There is now clear evidence that tumor tissues co-opt immune-checkpoint pathways to impair T cell ability to recognize and eliminate abnormal cancer cells. The clinical grade antibody, ipilimumab targeting the immune checkpoint cytotoxic T-lymphocyte-associated antigen 4 (CTLA4) was the first therapy to improve overall survival in patients with advanced melanoma. However, despite significant and long lasting remissions observed with CTLA4 blockade, responses remain limited to a subset of patients. In addition, although increasing doses of ipilimumab can significantly improve overall tumor responses, the therapeutic index of anti-CTLA4 mAb remains limited by the occurrence of immune-related adverse effects (irAE) that can be life threatening, unless promptly managed. Other irAE affect the skin, liver and the endocrine system. There is therefore an urgent need to develop novel strategies to not only increase, but to also uncouple, anti-tumor responses from unwanted immune related toxicities. Antitumor responses may be curtailed by alteration of T cell effector functions by an immunosuppressive tumor microenvironment despite the of CTLA4 blockade. T cell effector function is elicited in the lymph nodes (LN) and further modulated at local tissue sites by antigen presenting cells that include dendritic cells (DC) and macrophages (mph). Over the past decade, our group has been focusing on the mechanisms that control the homeostasis and function of DC and mph in normal and tumor tissues. Through this effort we discovered the instructive role played by the tissue environment in modulating DC and mph function. Specifically, we discovered that the cytokine GM-CSF, recently renamed Csf2, was produced by innate lymphocyte cells in the steady state gut in response to commensal signals to promote DC and mph production of retinoic acid and IL-10 that are necessary to induce intestinal T regulatory cell differentiation and expansion. These results extend previous studies by the Dranoff's laboratory showing that Csf2 drive DC and mph immunoregulation. Concomitantly, we and others have found that Csf2 controls the survival and function of cross-presenting cutaneous CD103+ DC and promotes vaccine CD8 cytotoxic immunity when combined with local tissue delivery of TLR agonists. Though on the one hand vaccine strategies utilizing Csf2-producing tumor cells have led to coordinated antitumor immune responses affecting substantial tumor destruction in patients, these successes has been tempered by the potential of Csf2 to promote tumor immunosuppressive effects. Our new results shed a new light into the mechanisms of action of Csf2-regulated immune responses and reveal that the dual regulatory and immunogenic role of Csf2 is dependent on both the tissue microenvironment in which it is produced and on the availability of DC activating signals. Our results also suggest that Csf2's compartmentalized role in tissue immunity could be exploited clinically to modulate CTLA4 outcome in cancer patients. Based on these results we hypothesize that By harnessing Csf2 compartmentalized role on tissue phagocyte function we could uncouple anti-tumoral effects from unwanted immune related toxicity induced by immune checkpoint blockade.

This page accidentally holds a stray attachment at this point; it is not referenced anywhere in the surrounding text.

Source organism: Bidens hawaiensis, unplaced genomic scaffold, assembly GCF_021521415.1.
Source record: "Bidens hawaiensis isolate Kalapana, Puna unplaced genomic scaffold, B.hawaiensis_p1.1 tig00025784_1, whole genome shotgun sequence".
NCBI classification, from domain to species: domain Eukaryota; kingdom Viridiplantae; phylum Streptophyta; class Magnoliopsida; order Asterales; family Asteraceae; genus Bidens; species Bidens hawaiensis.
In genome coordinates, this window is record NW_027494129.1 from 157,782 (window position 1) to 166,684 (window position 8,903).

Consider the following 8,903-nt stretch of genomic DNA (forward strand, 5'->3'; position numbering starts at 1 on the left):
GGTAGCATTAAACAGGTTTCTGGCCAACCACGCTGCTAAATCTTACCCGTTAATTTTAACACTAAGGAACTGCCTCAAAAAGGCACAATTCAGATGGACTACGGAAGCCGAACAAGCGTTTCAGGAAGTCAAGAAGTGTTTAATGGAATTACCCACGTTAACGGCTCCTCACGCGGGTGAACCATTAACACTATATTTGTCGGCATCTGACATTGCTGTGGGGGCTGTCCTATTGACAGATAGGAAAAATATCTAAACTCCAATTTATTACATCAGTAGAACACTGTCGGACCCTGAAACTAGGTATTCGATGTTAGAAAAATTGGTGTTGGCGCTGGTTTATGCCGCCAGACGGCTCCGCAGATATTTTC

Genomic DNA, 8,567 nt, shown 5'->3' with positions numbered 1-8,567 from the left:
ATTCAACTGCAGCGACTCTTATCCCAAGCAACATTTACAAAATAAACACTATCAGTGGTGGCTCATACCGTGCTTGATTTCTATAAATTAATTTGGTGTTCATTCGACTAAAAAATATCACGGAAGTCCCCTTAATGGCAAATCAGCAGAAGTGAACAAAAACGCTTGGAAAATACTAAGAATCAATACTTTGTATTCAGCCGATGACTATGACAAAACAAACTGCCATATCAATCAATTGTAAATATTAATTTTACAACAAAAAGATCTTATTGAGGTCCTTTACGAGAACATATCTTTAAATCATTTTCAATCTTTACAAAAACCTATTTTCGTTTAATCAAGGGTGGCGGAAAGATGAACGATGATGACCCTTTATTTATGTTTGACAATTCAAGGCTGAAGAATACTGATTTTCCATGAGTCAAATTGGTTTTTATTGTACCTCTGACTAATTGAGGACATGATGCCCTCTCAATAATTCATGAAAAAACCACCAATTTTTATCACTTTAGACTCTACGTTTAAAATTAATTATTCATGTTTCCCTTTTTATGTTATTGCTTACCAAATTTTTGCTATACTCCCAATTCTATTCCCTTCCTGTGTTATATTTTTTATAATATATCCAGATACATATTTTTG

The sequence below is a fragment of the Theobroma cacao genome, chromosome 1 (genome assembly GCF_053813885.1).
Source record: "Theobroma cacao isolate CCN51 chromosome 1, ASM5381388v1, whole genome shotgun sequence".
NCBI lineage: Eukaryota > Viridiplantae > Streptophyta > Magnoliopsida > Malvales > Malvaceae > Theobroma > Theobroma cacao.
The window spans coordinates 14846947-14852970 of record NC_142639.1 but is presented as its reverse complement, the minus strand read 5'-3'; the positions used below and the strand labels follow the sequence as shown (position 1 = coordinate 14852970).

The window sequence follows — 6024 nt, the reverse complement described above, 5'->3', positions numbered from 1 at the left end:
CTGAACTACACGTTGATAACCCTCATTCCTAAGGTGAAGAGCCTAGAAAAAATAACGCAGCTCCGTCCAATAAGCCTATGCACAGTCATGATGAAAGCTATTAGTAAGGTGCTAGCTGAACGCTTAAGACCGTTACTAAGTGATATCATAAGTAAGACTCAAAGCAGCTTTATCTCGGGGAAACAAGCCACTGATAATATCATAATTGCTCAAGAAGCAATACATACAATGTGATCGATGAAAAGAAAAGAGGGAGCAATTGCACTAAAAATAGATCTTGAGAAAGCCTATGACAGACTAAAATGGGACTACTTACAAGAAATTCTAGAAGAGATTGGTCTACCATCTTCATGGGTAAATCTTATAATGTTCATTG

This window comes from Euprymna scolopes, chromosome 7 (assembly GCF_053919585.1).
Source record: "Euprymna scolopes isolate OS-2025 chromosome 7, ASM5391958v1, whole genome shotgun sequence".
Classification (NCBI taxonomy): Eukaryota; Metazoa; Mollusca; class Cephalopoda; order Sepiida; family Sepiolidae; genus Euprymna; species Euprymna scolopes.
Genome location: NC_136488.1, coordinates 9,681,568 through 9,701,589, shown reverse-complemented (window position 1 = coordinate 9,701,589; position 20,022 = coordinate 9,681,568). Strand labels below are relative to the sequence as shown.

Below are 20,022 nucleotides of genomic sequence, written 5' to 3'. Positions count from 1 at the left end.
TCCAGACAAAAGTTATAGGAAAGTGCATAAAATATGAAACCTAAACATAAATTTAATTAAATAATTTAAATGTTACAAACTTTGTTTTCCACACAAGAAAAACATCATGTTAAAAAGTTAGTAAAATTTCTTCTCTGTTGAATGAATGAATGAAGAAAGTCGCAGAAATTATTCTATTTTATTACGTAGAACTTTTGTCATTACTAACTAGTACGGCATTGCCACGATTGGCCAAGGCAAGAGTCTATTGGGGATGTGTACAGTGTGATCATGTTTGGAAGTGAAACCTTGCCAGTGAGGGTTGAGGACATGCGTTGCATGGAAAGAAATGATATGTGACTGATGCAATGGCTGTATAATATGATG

Public Health Relevance

New results from our laboratory identified a compartmentalized role for Csf2 in the modulation of cytotoxic immune responses. In particular we show that Csf2 promotes Treg homeostasis in the gut whereas it modulates the survival of cross-presenting DC that accumulates in tumor grafts. Thus we propose to exploit the dual regulatory and immunogenic role of Csf2 to promote antitumor response while preventing mucosal injuries induced by checkpoint inhibition therapy.

National Institute of Health (NIH)
National Cancer Institute (NCI)
Research Project (R01)
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Cancer Immunopathology and Immunotherapy Study Section (CII)
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Welch, Anthony R
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Icahn School of Medicine at Mount Sinai
Internal Medicine/Medicine
Schools of Medicine
New York
United States
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